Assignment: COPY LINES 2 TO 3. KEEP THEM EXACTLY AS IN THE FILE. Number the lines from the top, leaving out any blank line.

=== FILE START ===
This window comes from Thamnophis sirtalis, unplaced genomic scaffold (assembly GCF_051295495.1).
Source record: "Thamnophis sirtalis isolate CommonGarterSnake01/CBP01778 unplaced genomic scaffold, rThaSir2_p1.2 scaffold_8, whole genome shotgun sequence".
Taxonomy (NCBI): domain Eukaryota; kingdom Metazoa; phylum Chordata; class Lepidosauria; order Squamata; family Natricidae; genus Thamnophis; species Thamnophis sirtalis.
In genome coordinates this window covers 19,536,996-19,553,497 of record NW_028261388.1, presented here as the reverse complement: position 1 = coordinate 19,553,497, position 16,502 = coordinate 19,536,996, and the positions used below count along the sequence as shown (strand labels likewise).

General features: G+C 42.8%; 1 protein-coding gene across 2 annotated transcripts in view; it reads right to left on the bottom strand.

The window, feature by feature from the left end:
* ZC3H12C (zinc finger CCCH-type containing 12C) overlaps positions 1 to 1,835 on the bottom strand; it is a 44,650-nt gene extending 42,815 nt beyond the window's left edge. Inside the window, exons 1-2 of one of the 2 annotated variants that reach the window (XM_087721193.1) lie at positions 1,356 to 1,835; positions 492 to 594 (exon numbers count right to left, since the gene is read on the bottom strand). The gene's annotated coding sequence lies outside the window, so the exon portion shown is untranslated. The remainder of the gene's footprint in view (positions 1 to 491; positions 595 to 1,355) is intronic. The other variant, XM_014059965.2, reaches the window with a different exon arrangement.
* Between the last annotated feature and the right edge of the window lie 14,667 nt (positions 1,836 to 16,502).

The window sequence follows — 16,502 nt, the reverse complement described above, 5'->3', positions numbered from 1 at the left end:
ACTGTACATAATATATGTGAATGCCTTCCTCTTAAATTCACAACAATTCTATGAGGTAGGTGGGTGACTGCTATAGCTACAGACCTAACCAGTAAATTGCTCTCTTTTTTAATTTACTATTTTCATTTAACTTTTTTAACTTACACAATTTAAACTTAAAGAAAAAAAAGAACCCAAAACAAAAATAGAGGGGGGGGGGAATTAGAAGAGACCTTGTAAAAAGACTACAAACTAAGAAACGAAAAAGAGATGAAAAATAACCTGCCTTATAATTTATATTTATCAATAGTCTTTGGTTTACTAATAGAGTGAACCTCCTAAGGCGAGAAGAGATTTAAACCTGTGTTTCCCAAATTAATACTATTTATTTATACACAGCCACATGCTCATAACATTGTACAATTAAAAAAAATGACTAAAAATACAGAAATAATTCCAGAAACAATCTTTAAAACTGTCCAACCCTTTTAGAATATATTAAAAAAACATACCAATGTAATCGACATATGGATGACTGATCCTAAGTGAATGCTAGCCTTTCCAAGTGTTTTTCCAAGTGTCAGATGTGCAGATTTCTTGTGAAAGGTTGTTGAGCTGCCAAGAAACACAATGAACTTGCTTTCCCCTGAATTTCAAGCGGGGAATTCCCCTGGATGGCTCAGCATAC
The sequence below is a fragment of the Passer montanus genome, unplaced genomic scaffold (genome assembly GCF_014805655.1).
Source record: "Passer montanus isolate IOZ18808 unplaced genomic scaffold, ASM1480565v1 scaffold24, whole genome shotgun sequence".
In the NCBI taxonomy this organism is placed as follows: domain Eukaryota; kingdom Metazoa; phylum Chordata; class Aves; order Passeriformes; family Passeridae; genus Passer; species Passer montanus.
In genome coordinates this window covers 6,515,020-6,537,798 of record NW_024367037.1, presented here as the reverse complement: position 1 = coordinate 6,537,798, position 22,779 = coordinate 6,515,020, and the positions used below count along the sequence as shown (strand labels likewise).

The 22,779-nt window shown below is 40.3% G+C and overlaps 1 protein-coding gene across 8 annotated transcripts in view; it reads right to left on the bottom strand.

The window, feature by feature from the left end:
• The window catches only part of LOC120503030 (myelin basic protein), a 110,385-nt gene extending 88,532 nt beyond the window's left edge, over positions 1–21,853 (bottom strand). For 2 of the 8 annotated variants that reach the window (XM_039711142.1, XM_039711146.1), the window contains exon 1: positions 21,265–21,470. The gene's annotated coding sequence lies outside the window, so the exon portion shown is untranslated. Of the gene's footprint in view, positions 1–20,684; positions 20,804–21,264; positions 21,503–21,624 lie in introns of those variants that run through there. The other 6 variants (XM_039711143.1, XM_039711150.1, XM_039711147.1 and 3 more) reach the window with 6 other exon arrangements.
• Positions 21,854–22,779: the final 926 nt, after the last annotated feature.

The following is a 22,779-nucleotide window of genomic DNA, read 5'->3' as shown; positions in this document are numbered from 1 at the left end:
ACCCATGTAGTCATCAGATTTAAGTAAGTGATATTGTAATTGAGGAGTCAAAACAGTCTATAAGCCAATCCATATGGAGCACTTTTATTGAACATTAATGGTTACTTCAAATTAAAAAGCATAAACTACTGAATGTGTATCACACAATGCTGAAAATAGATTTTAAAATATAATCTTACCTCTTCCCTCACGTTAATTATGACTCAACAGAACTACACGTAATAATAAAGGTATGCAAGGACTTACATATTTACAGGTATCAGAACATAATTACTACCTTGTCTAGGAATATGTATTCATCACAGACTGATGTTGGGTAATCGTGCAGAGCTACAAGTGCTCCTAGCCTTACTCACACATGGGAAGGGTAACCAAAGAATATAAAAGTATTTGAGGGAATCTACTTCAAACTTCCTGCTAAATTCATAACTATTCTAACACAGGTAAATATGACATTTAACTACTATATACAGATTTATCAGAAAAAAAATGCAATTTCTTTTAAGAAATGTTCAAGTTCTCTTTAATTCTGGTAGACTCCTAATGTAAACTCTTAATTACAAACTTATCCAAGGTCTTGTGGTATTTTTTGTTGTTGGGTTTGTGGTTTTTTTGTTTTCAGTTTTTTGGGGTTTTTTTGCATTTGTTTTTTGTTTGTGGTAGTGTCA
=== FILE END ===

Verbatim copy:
Source record: "Thamnophis sirtalis isolate CommonGarterSnake01/CBP01778 unplaced genomic scaffold, rThaSir2_p1.2 scaffold_8, whole genome shotgun sequence".
Taxonomy (NCBI): domain Eukaryota; kingdom Metazoa; phylum Chordata; class Lepidosauria; order Squamata; family Natricidae; genus Thamnophis; species Thamnophis sirtalis.